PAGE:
Legal aid spending in Scotland fell by 8.3%, or £11.3m, in 2017-18, according to the annual report of the Scottish Legal Aid Board published today.

The total cost to the taxpayer of legal assistance in 2017-18 was £124.4m, down from £135.7m in the previous year.

The fall matches the decline in criminal legal aid spending, which was down from £85.4m in 2016-17 to £74.1m in 2017-18. Summary criminal legal aid spending was down by £2.2m to £27.17m, while spending on solemn cases fell by more than £7.6m to £29.82m, and ABWOR (advice by way of representation) dropped by £1m to £12.09m. Appeals, duty scheme and PDSO costs were all slightly down.

On the civil side, total net spending was almost unchanged, at £44.54m compared with £44.73m the previous year. But the report comments that "excluding adults with incapacity (AWI) we continue to see the volumes falling. AWI certificates growth means that in 2017-18 they represented 35% of all civil certificates. Excluding AWI we see a very different picture whereby certificates in 2017-18 were 6% lower than in 2016-17, [and] 37% lower than 2009-10 when volumes peaked". As AWI is relatively inexpensive compared with other forms of legal aid, in 2017-18 the overall average case cost for civil legal aid was 5% lower than in 2016-17.

There were nearly 8,000 fewer applications received for criminal legal assistance last year compared with the previous 12 months. In the report SLAB observes that this "reflects a very significant and long term fall in reported crime and the increasing availability and use of alternatives to court prosecution", rather than reduced funding or the level of fees.

Commenting on the implications for solicitors, the report continues: "We note that the scale of the changes we are observing in the criminal justice system do not appear to have resulted in significant changes in the size or structure of the supply base. In other words, we see similar numbers of solicitors, structured in broadly the same way (predominantly in very small firms) handling substantially reduced business volumes. As a result, per firm earnings from legal aid have reduced significantly, with this reduction affecting both large and small firms.

"It is likely that many firms will have tried to reduce costs in order to maintain profitability in the face of such large reductions in income. However, our understanding of the cost base of the large number of very small firms suggests that there will be increasingly few options for cost reduction. We are therefore concerned that, without some more significant shifts within the market, some practices that are financially dependent on criminal legal assistance may start to struggle. If the impact of this challenge is spread across the whole market, and the market does not adapt to enable it to face the challenge, there may be a risk to future provision."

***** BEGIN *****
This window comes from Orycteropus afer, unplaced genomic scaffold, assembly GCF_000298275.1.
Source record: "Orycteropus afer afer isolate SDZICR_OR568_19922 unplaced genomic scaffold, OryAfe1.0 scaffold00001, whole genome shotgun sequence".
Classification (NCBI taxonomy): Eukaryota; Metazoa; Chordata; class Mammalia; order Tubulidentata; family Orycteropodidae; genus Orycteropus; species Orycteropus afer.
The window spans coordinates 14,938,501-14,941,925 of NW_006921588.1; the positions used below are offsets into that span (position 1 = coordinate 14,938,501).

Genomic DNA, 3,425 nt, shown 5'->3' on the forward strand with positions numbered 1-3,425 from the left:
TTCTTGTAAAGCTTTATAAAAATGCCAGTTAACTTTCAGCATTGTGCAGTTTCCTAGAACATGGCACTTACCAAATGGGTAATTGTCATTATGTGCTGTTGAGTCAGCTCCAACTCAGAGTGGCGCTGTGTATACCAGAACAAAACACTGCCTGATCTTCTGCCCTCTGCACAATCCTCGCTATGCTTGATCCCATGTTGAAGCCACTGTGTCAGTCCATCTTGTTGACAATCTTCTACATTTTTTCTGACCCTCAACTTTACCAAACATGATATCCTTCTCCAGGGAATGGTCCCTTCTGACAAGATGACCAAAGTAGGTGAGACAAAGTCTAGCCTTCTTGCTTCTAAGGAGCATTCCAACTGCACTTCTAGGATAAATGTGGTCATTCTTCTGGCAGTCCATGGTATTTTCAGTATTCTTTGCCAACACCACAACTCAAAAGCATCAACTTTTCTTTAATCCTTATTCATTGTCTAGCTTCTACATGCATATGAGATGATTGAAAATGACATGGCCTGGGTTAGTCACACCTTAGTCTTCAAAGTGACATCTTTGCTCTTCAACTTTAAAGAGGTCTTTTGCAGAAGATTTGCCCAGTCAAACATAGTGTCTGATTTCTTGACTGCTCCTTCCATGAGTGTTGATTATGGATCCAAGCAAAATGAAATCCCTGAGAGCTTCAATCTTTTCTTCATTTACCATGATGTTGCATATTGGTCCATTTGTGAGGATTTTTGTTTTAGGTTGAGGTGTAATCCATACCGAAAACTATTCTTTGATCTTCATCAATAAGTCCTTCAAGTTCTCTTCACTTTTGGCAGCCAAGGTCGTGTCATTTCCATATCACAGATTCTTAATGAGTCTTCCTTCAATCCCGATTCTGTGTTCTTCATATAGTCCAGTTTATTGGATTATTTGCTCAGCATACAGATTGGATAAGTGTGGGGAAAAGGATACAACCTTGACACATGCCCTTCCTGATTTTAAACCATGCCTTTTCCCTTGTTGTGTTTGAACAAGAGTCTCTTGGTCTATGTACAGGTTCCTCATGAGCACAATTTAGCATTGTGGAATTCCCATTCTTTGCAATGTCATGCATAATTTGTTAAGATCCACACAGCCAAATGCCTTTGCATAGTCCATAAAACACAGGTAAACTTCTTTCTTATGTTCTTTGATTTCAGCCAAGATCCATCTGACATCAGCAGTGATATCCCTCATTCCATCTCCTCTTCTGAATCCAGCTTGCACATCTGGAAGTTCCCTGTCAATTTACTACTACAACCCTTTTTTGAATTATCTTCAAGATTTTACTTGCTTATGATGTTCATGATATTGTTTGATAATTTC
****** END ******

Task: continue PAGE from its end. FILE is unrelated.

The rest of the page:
It urges firms "to consider and plan for their future in an environment of lower business volumes and lower overall expenditure".

Fee increases, it states, may help stem falling incomes for criminal legal aid practitioners, but should not be seen as the only response to the financial challenges facing many solicitors.

The Scottish Government recently announced an accross-the-board rise of 3% from next April, as an interim measure pending the setting up of a new "evidence based" process to keep fees under review, in its response to the report of the independent review of legal aid under Martyn Evans.

A package of future reforms to the legal aid system will also be considered and consulted on.

Welcoming these announcements, SLAB chief executive Colin Lancaster said that they "should be seen against sustained shifts in the criminal justice system which had led to a continued significant reduction in spending". Even with fee increases, falling cases numbers would continue to impact on firms’ incomes.

On the controversy surrounding the new rights to advice for people held at police stations, which led to a number of bar associations withdrawing from the police station duty scheme on the ground that it would impose excessive demands for inadequate fees, SLAB records that a new package was put in place and reports that private sector solicitors are participating in 31 of the 40 duty plans across the country, and its own solicitors from the Public Defence Solicitors’ Office and Solicitor Contact Line "stepped up to this challenge to ensure that the new rights of those in police custody would be practical and effective in those areas without duty solicitors".

Mr Lancaster said he recognised that some solicitors might take a diminution in their own financial position as some sort of reflection on the value accorded to the work they do.

“Understandable though this may be, it is absolutely not the case. The profession plays a crucial role in assisting those in need, ensuring the smooth operation of the criminal justice system and upholding the rule of law.”

Along with the report, SLAB has published details of fees paid to individual solicitor firms and advocates in 2017-18.

Click here to access all the documents.